Image from Flickr via
Do you have a novel in you?
Christopher Hitchens once acknowledged that everyone does. But, he went on to say, “that’s exactly where I think it should, in most cases, remain.”
Not true, maintain the folks behind the annual writers’ challenge known as National Novel Writing Month. In fact, its slogan is “The World Needs Your Novel.” Every November for 13 years, NaNoWriMo has been exhorting would-be-writers all over the world to simply sit down and write a novel of at least 50,000 words between November 1 and November 30.
This is doable! “In 2012,” its website notes, “341,375 participants started the month as auto mechanics, out-of-work actors, and middle school English teachers. They walked away novelists.”
A world of writers: The 596 NaNoWriMo regions in 2013. (Image courtesy of National Novel Writers Month)
Since I turned 7, I’ve had no yearning to write a novel. Not, that is, until, umpteen years later—in 2013—I attended a two-hour workshop at the Seattle Public Library that promised me I could write a novel in a month.
The workshop leader made it sound easy. If we did not get hung up on plotting, characters, setting, or, most of all, editing, a novel would flow, she said. Our desire for perfection inhibits writing. We rethink. Save all that for editing after the fact.
Echoing the title of the book No Plot? No Problem! by Chris Baty, founder of NaNoWriMo, a 501(c) 3 nonprofit organization, our writing teacher charged us to just start putting words on the page. Set a daily word goal. Thirty days, aiming for 50,000 words means producing 1,666.67 words a day. Sit at the computer three times a day, typing like mad, producing 600 words in 10 minutes. The book will evolve by itself.
This would not be my first novel. At age 6 I decided to write a book. I had a favorite subject, one in which I had a certain expertise—a good omen for novelists looking for ideas. I looked no further than the rag bin in the alcove under the basement stairs. This is where I discovered asorcies (my own spelling, and easier to pronounce than accessories). The rag bin was full of tattered cloths with which I loved to drape myself. I folded paper to form 8 or 10 pages. The only sentence I recall is “Asorcies are good.” I had a touch of the Little Match Girl in me, which was a spur to creativity. My little book disappeared, surely into the clutches of my older sister, who seemed to think it a comic masterpiece. She’s my prime suspect, of which my new novel has many.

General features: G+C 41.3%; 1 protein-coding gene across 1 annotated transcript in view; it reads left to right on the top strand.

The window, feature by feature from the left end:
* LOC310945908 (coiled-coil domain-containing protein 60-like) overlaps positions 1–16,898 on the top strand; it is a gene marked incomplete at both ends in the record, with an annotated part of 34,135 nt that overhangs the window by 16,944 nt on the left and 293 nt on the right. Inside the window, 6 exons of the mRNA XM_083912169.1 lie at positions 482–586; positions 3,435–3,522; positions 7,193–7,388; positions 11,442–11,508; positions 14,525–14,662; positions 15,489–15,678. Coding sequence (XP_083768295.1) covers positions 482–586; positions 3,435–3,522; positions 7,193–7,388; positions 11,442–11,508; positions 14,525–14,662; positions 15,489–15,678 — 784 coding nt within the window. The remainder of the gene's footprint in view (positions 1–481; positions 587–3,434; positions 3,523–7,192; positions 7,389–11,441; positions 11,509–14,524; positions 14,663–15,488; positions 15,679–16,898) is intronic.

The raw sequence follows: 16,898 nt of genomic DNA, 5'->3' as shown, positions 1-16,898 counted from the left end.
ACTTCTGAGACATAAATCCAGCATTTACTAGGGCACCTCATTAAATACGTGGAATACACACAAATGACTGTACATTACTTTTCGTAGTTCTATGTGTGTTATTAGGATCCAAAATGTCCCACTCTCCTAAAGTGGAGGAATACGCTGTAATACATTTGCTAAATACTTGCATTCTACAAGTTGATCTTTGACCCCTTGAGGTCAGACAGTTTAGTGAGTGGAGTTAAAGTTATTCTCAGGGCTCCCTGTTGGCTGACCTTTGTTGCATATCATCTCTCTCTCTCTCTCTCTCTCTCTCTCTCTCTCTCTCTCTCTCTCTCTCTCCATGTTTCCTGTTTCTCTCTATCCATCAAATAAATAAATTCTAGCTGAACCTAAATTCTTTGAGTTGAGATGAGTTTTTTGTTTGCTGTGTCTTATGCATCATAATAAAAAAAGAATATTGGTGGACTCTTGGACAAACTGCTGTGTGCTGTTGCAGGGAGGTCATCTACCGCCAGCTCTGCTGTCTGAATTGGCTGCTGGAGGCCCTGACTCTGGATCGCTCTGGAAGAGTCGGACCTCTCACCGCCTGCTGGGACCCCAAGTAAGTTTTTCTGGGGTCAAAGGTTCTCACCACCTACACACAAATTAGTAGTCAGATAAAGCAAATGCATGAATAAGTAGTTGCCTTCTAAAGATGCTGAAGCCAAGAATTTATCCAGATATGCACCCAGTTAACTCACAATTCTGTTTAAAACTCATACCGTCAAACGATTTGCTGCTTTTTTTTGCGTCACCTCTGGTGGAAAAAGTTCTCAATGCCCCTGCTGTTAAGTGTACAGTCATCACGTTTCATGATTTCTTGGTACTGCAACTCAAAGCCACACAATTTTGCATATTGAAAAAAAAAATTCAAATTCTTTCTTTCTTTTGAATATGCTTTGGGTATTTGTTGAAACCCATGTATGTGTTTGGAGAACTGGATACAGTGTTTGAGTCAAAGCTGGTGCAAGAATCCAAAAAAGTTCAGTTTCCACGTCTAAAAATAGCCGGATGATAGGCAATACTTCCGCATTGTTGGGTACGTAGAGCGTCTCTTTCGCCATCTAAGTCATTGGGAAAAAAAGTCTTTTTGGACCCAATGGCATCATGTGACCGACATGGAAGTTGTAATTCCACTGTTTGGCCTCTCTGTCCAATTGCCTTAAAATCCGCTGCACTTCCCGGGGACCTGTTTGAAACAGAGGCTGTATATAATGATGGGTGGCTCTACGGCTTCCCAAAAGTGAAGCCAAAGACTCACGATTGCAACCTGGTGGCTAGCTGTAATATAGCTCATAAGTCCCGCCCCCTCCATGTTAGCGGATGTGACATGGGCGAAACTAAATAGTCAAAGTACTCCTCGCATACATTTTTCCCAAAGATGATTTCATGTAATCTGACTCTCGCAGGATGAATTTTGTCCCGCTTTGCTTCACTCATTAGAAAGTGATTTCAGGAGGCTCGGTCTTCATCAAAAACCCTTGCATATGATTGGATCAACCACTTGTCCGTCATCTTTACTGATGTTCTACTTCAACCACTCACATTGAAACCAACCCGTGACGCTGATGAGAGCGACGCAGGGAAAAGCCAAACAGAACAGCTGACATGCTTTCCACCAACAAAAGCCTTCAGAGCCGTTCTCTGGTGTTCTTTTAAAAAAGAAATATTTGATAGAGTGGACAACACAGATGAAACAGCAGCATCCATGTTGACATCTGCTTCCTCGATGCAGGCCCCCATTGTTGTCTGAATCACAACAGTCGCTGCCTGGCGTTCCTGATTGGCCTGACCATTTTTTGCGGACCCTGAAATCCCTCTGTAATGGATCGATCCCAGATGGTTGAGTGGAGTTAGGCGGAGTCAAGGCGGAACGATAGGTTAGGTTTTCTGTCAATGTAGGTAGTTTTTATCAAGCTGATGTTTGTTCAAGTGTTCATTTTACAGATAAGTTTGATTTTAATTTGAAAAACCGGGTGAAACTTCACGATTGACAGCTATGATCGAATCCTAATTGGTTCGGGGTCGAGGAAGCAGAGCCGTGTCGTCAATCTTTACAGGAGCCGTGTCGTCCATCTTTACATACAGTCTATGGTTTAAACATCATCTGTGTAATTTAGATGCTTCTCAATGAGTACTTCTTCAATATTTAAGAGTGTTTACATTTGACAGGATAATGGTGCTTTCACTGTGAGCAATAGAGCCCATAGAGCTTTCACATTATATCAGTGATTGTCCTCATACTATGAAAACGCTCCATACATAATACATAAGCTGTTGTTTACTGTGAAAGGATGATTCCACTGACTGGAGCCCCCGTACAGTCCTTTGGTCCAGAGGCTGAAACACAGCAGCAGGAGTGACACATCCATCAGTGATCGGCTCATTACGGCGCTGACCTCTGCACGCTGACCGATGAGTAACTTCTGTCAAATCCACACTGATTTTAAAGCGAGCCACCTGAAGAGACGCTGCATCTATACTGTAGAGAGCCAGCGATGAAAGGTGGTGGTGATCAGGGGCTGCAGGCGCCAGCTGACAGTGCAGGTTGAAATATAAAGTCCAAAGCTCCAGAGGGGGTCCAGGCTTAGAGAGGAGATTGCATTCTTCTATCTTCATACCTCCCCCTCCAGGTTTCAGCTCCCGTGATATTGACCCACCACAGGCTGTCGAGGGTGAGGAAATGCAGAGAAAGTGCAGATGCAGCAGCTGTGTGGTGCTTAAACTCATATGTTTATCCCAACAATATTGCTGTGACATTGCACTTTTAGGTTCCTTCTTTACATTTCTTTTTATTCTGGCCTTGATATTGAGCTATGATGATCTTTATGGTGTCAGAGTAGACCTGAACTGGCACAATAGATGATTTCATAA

It’s true, what published writers say: Start to write, and characters will invent themselves, without your conscious effort. My book turned out to be an international thriller. I started with a main character, Granny, killed her off at once, then invented her two young-adult grandchildren, who circled the globe in search of her killer/s. A title soon appeared: Granny’s Gone!
I met a woman at the workshop and we became writing partners, checking in with each other online. My supporters were friends and family members, to whom I emailed a weekly progress report. Some demurred, concerned they’d have to read excerpts and, God forbid, critique them. Oh, no, no! I wanted no critiques. I wanted to write and write without inhibitions.
And I did. Indeed, I wrote twice the daily word-minimum, and was finished in 18 days. But then, I had a secret weapon. It’s a prescription drug I need and take. I do not care to disclose any more than that it has a documented side effect: compulsive behavior. I didn’t learn this reading the fine print in the package. It has shown up in the Health section of my local Sunday paper on two occasions. Compulsive behavior is a great attribute when you want to write 50,000 words in a short time, not so wonderful when you would like to eat just one cookie, not the entire box at a sitting. Like most miracle cures, it has its downside.